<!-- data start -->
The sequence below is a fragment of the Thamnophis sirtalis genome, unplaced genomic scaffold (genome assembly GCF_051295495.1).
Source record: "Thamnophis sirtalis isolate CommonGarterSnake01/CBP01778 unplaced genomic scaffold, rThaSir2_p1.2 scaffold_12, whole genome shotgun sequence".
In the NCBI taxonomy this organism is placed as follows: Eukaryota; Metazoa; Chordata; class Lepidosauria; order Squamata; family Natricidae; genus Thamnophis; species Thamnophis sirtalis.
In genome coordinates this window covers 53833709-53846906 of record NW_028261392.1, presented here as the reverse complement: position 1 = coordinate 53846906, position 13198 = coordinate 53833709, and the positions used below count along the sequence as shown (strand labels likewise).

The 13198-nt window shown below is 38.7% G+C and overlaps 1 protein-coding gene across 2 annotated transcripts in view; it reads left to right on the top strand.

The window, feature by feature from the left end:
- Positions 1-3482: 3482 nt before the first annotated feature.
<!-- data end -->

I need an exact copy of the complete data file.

The sequence below is a fragment of the Thamnophis sirtalis genome, unplaced genomic scaffold (genome assembly GCF_051295495.1).
Source record: "Thamnophis sirtalis isolate CommonGarterSnake01/CBP01778 unplaced genomic scaffold, rThaSir2_p1.2 scaffold_12, whole genome shotgun sequence".
In the NCBI taxonomy this organism is placed as follows: Eukaryota; Metazoa; Chordata; class Lepidosauria; order Squamata; family Natricidae; genus Thamnophis; species Thamnophis sirtalis.
In genome coordinates this window covers 53833709-53846906 of record NW_028261392.1, presented here as the reverse complement: position 1 = coordinate 53846906, position 13198 = coordinate 53833709, and the positions used below count along the sequence as shown (strand labels likewise).

The 13198-nt window shown below is 38.7% G+C and overlaps 1 protein-coding gene across 2 annotated transcripts in view; it reads left to right on the top strand.

The window, feature by feature from the left end:
- Positions 1-3482: 3482 nt before the first annotated feature.